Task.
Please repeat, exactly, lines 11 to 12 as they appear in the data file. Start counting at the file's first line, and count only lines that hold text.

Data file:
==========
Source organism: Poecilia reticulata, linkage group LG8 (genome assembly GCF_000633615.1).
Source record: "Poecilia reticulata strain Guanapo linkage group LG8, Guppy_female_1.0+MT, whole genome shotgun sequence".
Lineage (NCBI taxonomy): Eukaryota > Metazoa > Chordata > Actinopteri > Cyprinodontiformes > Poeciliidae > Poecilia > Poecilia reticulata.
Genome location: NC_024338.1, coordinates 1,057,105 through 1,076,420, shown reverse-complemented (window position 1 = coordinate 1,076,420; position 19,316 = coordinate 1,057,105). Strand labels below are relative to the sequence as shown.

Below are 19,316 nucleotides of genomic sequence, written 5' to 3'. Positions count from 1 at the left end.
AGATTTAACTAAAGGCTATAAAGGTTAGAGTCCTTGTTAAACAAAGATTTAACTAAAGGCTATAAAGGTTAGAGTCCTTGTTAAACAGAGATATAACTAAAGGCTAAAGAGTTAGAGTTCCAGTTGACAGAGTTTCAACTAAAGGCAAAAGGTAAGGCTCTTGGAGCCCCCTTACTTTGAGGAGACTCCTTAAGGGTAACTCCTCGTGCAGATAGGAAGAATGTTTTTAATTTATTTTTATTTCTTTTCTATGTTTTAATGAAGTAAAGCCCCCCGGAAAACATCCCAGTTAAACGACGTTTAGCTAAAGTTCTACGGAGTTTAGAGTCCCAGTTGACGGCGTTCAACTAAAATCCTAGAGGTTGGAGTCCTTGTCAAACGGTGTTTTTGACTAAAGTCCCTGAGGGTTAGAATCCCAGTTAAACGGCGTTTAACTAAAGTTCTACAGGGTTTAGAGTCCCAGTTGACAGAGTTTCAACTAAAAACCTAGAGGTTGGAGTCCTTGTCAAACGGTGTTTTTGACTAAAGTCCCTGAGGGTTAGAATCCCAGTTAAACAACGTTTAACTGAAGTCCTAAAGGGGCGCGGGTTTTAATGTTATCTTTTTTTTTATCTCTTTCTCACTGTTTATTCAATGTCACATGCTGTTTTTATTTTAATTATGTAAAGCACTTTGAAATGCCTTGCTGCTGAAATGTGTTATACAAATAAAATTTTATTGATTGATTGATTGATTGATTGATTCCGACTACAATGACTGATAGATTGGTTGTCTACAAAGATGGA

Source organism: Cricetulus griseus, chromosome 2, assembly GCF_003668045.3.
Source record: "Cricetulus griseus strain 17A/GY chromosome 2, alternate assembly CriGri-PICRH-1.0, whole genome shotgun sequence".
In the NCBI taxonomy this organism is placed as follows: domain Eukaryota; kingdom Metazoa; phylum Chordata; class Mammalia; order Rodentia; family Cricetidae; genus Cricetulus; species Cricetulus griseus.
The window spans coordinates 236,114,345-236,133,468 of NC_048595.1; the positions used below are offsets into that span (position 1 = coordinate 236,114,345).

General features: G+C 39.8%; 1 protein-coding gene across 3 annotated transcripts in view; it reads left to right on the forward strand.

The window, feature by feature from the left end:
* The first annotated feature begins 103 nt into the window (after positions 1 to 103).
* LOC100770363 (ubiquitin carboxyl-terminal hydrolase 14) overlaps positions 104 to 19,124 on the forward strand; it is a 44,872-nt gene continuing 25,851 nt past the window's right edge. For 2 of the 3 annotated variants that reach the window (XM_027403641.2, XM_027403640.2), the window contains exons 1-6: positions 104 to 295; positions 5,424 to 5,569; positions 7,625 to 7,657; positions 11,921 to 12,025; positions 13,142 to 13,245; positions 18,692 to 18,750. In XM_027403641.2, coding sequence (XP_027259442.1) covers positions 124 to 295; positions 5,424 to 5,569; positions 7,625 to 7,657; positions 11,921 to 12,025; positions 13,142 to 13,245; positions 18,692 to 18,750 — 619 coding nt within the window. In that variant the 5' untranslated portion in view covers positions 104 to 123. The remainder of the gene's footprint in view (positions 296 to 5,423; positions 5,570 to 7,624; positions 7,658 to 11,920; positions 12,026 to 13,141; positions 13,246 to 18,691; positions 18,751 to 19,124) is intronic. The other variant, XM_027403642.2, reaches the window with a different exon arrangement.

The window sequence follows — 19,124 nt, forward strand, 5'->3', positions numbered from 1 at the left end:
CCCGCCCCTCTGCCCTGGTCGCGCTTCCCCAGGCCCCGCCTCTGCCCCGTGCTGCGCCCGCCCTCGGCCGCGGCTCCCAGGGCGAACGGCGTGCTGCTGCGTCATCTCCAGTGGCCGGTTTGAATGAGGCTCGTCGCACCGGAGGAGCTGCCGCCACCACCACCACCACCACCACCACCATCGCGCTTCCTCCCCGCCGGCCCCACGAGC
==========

General features: G+C 39.8%; 1 protein-coding gene across 3 annotated transcripts in view; it reads left to right on the forward strand.

The window, feature by feature from the left end: